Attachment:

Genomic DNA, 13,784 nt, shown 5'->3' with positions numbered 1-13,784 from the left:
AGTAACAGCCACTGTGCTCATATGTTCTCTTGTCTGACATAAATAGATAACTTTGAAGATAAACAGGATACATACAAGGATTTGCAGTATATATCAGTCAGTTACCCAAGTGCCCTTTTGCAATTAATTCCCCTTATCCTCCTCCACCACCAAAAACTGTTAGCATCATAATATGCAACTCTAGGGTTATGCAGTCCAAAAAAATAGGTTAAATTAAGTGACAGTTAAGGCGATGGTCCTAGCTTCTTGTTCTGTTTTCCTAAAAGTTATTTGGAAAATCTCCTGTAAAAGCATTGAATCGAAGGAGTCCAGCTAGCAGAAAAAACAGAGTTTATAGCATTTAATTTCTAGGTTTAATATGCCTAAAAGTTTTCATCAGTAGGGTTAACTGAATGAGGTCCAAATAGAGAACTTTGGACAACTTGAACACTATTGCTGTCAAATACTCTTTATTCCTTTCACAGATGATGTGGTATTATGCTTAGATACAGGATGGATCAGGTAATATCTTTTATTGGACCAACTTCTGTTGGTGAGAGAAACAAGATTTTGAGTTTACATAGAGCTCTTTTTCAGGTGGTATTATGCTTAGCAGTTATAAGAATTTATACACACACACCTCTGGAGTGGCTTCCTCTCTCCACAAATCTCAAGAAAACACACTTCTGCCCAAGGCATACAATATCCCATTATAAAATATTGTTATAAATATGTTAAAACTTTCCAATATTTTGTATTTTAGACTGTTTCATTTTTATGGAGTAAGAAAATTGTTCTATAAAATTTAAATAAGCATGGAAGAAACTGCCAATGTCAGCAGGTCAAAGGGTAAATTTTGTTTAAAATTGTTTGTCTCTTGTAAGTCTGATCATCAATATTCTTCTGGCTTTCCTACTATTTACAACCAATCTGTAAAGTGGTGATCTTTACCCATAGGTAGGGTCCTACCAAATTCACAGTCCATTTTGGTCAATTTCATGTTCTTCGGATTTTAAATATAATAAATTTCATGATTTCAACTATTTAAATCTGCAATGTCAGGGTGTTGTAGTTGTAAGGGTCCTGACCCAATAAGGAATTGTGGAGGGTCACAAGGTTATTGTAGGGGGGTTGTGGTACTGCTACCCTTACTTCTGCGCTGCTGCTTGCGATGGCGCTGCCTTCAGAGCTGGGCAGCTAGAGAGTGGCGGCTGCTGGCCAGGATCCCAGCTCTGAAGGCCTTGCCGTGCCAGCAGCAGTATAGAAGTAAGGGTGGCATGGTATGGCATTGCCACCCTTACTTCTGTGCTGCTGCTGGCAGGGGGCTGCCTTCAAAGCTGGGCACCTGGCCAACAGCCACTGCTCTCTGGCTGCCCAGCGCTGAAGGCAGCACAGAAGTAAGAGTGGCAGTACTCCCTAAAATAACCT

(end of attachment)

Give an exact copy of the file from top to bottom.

Genomic DNA, 13,784 nt, shown 5'->3' with positions numbered 1-13,784 from the left:
AGTAACAGCCACTGTGCTCATATGTTCTCTTGTCTGACATAAATAGATAACTTTGAAGATAAACAGGATACATACAAGGATTTGCAGTATATATCAGTCAGTTACCCAAGTGCCCTTTTGCAATTAATTCCCCTTATCCTCCTCCACCACCAAAAACTGTTAGCATCATAATATGCAACTCTAGGGTTATGCAGTCCAAAAAAATAGGTTAAATTAAGTGACAGTTAAGGCGATGGTCCTAGCTTCTTGTTCTGTTTTCCTAAAAGTTATTTGGAAAATCTCCTGTAAAAGCATTGAATCGAAGGAGTCCAGCTAGCAGAAAAAACAGAGTTTATAGCATTTAATTTCTAGGTTTAATATGCCTAAAAGTTTTCATCAGTAGGGTTAACTGAATGAGGTCCAAATAGAGAACTTTGGACAACTTGAACACTATTGCTGTCAAATACTCTTTATTCCTTTCACAGATGATGTGGTATTATGCTTAGATACAGGATGGATCAGGTAATATCTTTTATTGGACCAACTTCTGTTGGTGAGAGAAACAAGATTTTGAGTTTACATAGAGCTCTTTTTCAGGTGGTATTATGCTTAGCAGTTATAAGAATTTATACACACACACCTCTGGAGTGGCTTCCTCTCTCCACAAATCTCAAGAAAACACACTTCTGCCCAAGGCATACAATATCCCATTATAAAATATTGTTATAAATATGTTAAAACTTTCCAATATTTTGTATTTTAGACTGTTTCATTTTTATGGAGTAAGAAAATTGTTCTATAAAATTTAAATAAGCATGGAAGAAACTGCCAATGTCAGCAGGTCAAAGGGTAAATTTTGTTTAAAATTGTTTGTCTCTTGTAAGTCTGATCATCAATATTCTTCTGGCTTTCCTACTATTTACAACCAATCTGTAAAGTGGTGATCTTTACCCATAGGTAGGGTCCTACCAAATTCACAGTCCATTTTGGTCAATTTCATGTTCTTCGGATTTTAAATATAATAAATTTCATGATTTCAACTATTTAAATCTGCAATGTCAGGGTGTTGTAGTTGTAAGGGTCCTGACCCAATAAGGAATTGTGGAGGGTCACAAGGTTATTGTAGGGGGGTTGTGGTACTGCTACCCTTACTTCTGCGCTGCTGCTTGCGATGGCGCTGCCTTCAGAGCTGGGCAGCTAGAGAGTGGCGGCTGCTGGCCAGGATCCCAGCTCTGAAGGCCTTGCCGTGCCAGCAGCAGTATAGAAGTAAGGGTGGCATGGTATGGCATTGCCACCCTTACTTCTGTGCTGCTGCTGGCAGGGGGCTGCCTTCAAAGCTGGGCACCTGGCCAACAGCCACTGCTCTCTGGCTGCCCAGCGCTGAAGGCAGCACAGAAGTAAGAGTGGCAGTACTCCCTAAAATAACCT